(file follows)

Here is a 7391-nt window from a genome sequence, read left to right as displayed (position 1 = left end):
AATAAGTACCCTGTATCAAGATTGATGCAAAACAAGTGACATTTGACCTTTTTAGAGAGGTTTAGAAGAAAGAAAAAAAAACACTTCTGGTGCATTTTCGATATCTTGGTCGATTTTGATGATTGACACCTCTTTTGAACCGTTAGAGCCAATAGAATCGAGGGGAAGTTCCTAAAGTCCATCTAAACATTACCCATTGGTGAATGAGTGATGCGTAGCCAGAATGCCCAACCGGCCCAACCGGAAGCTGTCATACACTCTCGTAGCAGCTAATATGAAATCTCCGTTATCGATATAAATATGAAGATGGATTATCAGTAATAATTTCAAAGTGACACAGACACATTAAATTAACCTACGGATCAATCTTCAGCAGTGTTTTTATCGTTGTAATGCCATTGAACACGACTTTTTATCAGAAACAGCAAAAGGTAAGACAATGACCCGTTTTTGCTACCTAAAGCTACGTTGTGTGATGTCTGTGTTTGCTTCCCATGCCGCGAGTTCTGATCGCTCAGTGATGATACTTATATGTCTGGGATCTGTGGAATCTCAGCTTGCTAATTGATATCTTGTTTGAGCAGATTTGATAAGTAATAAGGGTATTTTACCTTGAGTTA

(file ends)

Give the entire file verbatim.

Here is a 7391-nt window from a genome sequence, read left to right as displayed (position 1 = left end):
AATAAGTACCCTGTATCAAGATTGATGCAAAACAAGTGACATTTGACCTTTTTAGAGAGGTTTAGAAGAAAGAAAAAAAAACACTTCTGGTGCATTTTCGATATCTTGGTCGATTTTGATGATTGACACCTCTTTTGAACCGTTAGAGCCAATAGAATCGAGGGGAAGTTCCTAAAGTCCATCTAAACATTACCCATTGGTGAATGAGTGATGCGTAGCCAGAATGCCCAACCGGCCCAACCGGAAGCTGTCATACACTCTCGTAGCAGCTAATATGAAATCTCCGTTATCGATATAAATATGAAGATGGATTATCAGTAATAATTTCAAAGTGACACAGACACATTAAATTAACCTACGGATCAATCTTCAGCAGTGTTTTTATCGTTGTAATGCCATTGAACACGACTTTTTATCAGAAACAGCAAAAGGTAAGACAATGACCCGTTTTTGCTACCTAAAGCTACGTTGTGTGATGTCTGTGTTTGCTTCCCATGCCGCGAGTTCTGATCGCTCAGTGATGATACTTATATGTCTGGGATCTGTGGAATCTCAGCTTGCTAATTGATATCTTGTTTGAGCAGATTTGATAAGTAATAAGGGTATTTTACCTTGAGTTA